RED ALL OVER: Toronto FC draftee Emery Welshman is a Red through and through.
“I’ve been a fan of Toronto FC since their inaugural year,” he said. “I know the ups and downs of the club. I’m as disappointed as all the fans out there that the team finished where they did. Being a fan, I want to see this team rise up. I want to see this team play at its full potential and hopefully I can be a part of that.”
CANADIAN PRIDE: Welshman will join fellow Ontario native Kyle Bekker on the squad and Bekker was outspoken in his own right. He didn’t hesitate when asked about the league’s commitment to developing Canadian talent, identifying a policy change that he thinks could help more MLS players could emerge from north of the border.
“I think there’s a problem just with the whole instance that Canadians are still foreign in this league,” Bekker said. “I would understand if it was an American league only, but now we have three Canadian teams and they’re great clubs and they have great support.
“I think it’s something that definitely needs to be looked at again and give Canadian players a little bit more respect. We have the players. It’s just a matter of, going forward, having something set in place for a place for them to go.”
SCOTS ISSUE: The Whitecaps picked up Kekuta Manneh at No. 4, after getting a closer look at him in Vancouver following their postseason exit, but Martin Rennie did his best to pour cold water on the rumblings that the club was attempting to offload Kenny Miller and Barry Robson.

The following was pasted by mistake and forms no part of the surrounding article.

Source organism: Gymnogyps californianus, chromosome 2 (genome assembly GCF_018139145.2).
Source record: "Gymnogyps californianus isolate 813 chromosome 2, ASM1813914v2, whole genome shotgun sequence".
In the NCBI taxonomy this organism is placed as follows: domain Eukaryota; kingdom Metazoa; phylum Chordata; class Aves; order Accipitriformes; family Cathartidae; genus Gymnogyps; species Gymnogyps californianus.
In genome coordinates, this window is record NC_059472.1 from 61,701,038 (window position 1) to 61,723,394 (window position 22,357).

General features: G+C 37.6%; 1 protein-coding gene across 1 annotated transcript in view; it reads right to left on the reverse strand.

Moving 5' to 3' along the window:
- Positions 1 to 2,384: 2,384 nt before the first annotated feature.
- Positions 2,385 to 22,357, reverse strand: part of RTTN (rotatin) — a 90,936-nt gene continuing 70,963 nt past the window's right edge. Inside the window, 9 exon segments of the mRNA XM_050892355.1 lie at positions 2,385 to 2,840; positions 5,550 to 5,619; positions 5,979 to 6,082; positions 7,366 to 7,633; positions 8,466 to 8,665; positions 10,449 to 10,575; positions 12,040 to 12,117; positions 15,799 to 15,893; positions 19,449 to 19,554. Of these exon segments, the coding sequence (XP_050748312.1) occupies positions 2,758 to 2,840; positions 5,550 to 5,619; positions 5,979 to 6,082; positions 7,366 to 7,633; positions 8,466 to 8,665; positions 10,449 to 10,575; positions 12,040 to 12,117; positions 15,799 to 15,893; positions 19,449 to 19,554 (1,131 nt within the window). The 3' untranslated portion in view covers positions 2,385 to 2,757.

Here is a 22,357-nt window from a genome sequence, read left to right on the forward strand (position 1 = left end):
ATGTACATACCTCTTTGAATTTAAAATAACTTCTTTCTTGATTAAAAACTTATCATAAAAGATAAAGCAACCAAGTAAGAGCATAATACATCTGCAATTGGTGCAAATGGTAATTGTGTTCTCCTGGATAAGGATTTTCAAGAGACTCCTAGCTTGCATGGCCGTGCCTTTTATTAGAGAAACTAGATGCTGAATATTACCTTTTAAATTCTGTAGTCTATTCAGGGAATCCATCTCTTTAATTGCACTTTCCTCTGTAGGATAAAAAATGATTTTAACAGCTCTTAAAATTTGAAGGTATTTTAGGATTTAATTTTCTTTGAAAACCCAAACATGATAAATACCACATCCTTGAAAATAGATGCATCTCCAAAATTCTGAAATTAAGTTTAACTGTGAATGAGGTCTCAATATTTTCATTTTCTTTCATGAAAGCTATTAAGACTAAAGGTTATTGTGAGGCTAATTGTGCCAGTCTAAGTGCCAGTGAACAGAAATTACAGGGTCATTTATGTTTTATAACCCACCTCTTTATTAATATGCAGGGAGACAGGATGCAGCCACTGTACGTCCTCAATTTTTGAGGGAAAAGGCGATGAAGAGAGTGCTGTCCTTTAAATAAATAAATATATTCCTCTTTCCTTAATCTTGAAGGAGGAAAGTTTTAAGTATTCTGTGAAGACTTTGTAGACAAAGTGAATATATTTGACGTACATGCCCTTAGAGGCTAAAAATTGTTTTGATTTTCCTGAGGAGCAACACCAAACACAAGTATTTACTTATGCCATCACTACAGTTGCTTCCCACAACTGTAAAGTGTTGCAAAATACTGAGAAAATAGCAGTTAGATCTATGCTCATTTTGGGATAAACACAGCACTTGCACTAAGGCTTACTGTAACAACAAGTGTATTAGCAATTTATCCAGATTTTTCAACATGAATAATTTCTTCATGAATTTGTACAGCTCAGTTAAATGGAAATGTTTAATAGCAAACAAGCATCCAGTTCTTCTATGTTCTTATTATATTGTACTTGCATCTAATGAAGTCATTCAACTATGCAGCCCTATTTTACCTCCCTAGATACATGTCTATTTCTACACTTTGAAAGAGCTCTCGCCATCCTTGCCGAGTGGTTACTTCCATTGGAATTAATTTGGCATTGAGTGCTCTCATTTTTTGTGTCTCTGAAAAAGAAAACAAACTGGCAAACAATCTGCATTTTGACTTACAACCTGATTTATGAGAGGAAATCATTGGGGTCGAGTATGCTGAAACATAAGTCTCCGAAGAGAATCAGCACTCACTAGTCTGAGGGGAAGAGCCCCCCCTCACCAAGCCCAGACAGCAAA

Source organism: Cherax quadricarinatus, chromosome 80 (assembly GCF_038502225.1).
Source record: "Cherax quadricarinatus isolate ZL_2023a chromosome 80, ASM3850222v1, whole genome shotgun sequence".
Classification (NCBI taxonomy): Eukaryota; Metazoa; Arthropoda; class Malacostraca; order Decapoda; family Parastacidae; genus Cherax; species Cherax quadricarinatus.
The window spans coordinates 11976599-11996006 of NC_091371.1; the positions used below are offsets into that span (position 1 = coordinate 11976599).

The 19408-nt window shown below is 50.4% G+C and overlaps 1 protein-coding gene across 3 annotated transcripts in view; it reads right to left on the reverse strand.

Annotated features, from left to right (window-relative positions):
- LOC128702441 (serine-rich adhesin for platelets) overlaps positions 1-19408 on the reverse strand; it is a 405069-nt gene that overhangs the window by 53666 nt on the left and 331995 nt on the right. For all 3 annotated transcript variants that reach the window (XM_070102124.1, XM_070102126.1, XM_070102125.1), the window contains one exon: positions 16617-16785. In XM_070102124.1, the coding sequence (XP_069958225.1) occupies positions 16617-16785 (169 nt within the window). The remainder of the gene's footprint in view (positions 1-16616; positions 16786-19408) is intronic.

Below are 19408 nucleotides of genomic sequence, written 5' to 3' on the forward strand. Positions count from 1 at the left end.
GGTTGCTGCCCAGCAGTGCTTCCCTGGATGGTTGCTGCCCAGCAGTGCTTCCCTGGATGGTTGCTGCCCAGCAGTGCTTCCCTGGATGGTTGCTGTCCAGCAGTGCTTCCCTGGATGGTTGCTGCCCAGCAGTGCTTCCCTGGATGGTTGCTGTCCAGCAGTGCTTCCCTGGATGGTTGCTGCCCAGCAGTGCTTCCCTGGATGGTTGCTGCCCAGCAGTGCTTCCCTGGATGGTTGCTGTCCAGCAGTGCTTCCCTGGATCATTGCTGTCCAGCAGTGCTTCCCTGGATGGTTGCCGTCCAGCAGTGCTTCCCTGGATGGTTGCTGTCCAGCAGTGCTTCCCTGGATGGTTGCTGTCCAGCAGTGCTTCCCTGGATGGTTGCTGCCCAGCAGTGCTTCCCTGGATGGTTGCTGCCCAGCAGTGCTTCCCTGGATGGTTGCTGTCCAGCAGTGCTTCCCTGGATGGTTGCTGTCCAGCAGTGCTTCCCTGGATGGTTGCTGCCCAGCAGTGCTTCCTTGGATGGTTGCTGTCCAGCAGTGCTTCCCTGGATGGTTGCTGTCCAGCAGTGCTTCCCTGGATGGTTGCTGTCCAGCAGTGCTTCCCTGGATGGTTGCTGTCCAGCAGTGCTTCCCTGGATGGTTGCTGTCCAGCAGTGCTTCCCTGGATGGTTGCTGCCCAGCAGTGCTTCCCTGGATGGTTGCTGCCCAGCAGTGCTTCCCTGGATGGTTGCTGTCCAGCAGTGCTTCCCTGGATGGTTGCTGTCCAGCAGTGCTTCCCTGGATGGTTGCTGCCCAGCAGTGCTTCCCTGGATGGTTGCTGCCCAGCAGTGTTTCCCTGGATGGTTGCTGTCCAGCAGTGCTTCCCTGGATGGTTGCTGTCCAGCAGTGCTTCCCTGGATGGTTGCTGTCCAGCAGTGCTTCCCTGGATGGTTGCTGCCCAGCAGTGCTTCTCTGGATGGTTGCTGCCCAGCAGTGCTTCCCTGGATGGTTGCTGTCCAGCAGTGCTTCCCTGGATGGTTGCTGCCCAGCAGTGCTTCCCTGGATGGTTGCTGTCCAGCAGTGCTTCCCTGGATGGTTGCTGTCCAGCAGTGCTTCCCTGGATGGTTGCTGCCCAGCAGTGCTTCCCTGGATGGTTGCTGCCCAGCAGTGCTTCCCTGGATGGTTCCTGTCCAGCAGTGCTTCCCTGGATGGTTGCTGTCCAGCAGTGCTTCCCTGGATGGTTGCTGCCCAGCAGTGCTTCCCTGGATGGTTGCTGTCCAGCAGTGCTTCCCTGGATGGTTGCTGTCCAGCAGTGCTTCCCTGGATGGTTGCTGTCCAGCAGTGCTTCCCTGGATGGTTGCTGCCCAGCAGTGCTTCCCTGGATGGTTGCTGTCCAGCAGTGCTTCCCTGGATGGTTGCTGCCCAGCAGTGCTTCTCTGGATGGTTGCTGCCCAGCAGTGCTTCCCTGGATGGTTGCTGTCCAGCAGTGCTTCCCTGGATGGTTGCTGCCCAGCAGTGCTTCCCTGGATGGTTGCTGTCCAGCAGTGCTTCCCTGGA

“That’s just a rumor, and we never comment on rumors," Rennie told MLSsoccer.com. "That one is a little bit out there, I think.”
WHAT ABOUT THOSE LEFT BACKS?: The left backs were the most highly touted class of players in the SuperDraft. But after Maryland's Taylor Kemp went No. 17 to D.C., the next three went with three of the four final picks of the SuperDraft (Dylan Remick at No. 35, Jimmy Nealis at No. 37 and Greg Cochrane at No. 38).
Seattle's Sigi Schmid, who looks at Remick as a potential left central defender, said he was surprised they all fell but that "you knew they'd all get gobbled up and they did by the end of the second round."
D.C. United manager Ben Olsen called his No. 17 pick Kemp "one of, if not the best, left back in college soccer." But for as good as he may be, Olsen made it clear that he wasn't looking at him breaking into the starting XI: "If you ask me if he's going to be starting for us on opening day, I would say, 'I doubt it.'"
SOUNDERS SEARCH: Schmid confirmed that the Sounders are still looking for a forward during the offseason. They picked Eriq Zavaleta (No. 10), who projects as a central defender, before grabbing Remick.
A STARTER AT NO. 31?: While Olsen isn't confident of Kemp being a starter, Union boss John Hackworth is pretty high on No. 31 pick Stephen Okai, who he sees as a No. 8 on the Union.
"He's probably one of the most ready players in this draft to come into an MLS team and really compete for time," Olsen said "He was hard to pass up. ... He makes us better already."